The court’s verdict will be a relief to Mormons, whose 12th article of faith expresses a belief in “being subject to kings, presidents, rulers and magistrates, in obeying, honouring and sustaining the law”.

As Mormons we have even more reason than adherents of majority religions (like American Evangelical Christians in the United States) or state religions (like the Church of England in England) to be sincerely grateful for society’s open embrace of pluralism, a development that in the United States and United Kingdom is rooted in the political and philosophical heritage of the English and Scottish Enlightenments, particularly in principles of Lockean Toleration dearly won over centuries. Let us not forget this heritage!

Let us not forget the protections a robust secular public sphere affords us as a religious minority and enthusiastically embrace “[t]he pluralism indissociable from a democratic society, which has been dearly won over the centuries,” as described by the Church in its 2008 brief (see para. 113, page 22) (source) before the European Court of Human Rights (“ECHR”) in the case of Obst v. Germany (final judgment of Dec. 23, 2010). In remembering and honoring these protections and benefits of pluralism, let us resist efforts to erode them, whether from interests claiming that the religious voice should be privileged in the public square rather than have equal access and footing there (which would allow majority or state religions to interfere with or even oppress religious minorities) or from those who would try to undermine the protections afforded to the free exercise of religion, whether such efforts stem from nonreligious people convinced that religion is harmful to citizens of the state or from religious people who view religious freedom and free exercise of religion as something that only inheres in the religious majority or state religion.

The outcome today in the Westminster Magistrates Court — though never really in doubt to those aware of the protections afforded to freedom of belief and free exercise of religion in the UK’s robust secular public sphere — signals an “important strengthening of the Church’s religious freedom” (see the Church’s 2008 brief in the ECHR, para. 2) in the UK because it reinforces the essential precedential secular principle in the UK that “no temporal court of law can determine the truth of any religious belief . . . and it ought not to attempt to do so.”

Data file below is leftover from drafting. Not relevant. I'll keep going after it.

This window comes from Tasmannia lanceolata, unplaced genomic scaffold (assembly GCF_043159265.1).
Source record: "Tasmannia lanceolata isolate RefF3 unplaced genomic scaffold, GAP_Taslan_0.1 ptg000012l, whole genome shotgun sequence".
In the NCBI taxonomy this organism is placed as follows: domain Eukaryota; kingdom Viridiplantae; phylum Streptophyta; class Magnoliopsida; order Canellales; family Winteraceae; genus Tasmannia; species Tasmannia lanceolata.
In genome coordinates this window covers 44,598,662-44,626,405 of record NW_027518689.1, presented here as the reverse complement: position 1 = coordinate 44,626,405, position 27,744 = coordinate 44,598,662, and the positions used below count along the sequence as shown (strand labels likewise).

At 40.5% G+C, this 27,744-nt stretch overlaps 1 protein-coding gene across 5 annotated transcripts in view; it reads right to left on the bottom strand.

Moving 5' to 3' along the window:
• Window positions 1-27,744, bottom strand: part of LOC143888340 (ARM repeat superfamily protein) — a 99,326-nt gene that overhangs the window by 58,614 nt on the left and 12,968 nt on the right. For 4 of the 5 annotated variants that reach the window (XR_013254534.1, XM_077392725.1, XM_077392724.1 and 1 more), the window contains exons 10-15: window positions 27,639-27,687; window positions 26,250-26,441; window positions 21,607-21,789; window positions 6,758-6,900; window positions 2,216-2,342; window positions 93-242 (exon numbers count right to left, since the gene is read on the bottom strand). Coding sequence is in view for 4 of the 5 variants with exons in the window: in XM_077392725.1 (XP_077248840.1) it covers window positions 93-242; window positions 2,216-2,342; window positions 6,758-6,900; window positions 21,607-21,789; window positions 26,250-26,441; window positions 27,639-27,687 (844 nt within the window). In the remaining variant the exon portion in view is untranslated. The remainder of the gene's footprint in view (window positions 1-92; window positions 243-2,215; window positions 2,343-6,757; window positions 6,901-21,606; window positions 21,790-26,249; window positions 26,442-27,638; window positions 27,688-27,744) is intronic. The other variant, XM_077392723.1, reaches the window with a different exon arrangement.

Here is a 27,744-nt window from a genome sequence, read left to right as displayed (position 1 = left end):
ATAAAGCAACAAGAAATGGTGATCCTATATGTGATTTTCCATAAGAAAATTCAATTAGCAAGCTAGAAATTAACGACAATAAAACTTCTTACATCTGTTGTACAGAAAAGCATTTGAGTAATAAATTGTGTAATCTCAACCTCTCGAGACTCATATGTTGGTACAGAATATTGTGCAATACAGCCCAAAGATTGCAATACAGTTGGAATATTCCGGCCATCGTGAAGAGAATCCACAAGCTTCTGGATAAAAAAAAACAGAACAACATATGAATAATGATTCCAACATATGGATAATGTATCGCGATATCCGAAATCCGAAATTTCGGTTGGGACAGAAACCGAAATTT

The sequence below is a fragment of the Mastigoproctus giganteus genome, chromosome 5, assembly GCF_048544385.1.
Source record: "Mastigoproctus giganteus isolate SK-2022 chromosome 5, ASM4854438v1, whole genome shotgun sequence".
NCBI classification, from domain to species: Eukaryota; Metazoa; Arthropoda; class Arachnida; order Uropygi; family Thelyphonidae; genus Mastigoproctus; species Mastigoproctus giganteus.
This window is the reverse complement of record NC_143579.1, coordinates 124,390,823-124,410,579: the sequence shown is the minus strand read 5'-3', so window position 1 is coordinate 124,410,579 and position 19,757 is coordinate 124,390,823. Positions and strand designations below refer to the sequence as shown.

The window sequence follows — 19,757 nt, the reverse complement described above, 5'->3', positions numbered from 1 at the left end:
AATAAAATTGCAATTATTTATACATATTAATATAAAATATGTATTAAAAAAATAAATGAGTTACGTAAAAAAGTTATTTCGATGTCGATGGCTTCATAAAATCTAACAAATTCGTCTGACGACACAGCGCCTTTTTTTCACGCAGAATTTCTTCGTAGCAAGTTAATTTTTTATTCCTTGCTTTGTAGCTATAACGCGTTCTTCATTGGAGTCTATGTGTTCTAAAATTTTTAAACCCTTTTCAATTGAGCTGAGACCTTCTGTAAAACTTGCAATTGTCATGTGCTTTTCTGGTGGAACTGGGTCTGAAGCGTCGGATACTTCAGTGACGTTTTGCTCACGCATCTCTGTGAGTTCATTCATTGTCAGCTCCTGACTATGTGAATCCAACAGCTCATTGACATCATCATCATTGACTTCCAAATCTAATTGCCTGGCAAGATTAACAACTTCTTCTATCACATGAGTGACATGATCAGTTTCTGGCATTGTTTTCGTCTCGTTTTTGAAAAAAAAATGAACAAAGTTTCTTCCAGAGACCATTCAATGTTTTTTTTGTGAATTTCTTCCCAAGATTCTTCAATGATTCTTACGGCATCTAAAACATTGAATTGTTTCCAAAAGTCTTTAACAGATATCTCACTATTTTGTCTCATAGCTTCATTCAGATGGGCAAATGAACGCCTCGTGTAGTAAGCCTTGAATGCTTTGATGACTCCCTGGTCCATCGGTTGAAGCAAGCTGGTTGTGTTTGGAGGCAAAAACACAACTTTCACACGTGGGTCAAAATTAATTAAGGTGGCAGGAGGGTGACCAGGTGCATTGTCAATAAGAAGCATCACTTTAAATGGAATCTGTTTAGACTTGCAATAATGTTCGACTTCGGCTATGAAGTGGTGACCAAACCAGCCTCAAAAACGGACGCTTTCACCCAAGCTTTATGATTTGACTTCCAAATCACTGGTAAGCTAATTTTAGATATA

Comments

  1. Splendid analysis, Mr. Fowles.

  2. As always, excellent stuff. Your defense of religious pluralism in the context of a secular public sphere is especially important.

  3. Kevin Barney says:

    Good stuff. The importance of religioius pluralism is sometimes lost on some of our people in places like Utah, where we happen to be the religious majority and thus have the capacity, should we so choose, to throw our weight around. This is a good illustration of why such pluralism is essential.

  4. I wrote my masters thesis on pluralism and the protections afforded to minority groups in a robust civil society. I focused on Egypt as my case study, but it is nice to see those principles reaffirmed in a Western court. This is an important issue and has implications in all manner of political and social debate and issues.

  5. That’s great Brian — thanks for mentioning that. How interesting that you chose Egypt as your focus! I reflected on the issue with regard to Turkey in a blog post quite some time ago: http://bycommonconsent.com/2010/07/27/a-secular-turkish-delight/

  6. Thanks John, I wrote it in 2009, so my thesis is a little dated. Turkey faces many of the same issues that Egypt does, but I think they do a better job than Egypt. We, especially in Utah, can learn a lot from those countries about how to not be a majority religion.

  7. Thanks for the writeup. In online commentary, I’ve seen people suggesting that the party that filed the lawsuit should pay court and lawyers’ costs. Despite my years of reading Rumpole, I have only a vague grasp of the court system in the UK, so since this appears to have been a frivolous lawsuit with an obvious outcome, does the Church or the government have any recourse against the person or people who filed the action?

  8. Spot-on.

    I have said this elsewhere, but what I find most interesting is that, when considering the blatantly disingenuous approach of MormonThink, we have a case here of a blatant fraud (Tom Phillips) alleging fraud in a fraudulent manner. Irony, thy name is Tom Phillips.

    Also, he is a great example of the danger posed by all-or-nothing thinking. By all accounts, he used to be a zealot while a member; he now is a zealot as an ex-member. Nothing but his focus has changed. In each case, in his own mind, he is 100% right and everyone else is 100% wrong. His bitterness and the warped vision it creates is just the opposite side of the Polyanna-ism that is too prevalent in the Church.

    I know that mentality works for lots of people, and is relatively benign in many lives, but it is dangerous and ought to be discouraged – as Pres. Uchtdorf, particularly, has been addressing lately.

  9. Thanks, John. Great analysis.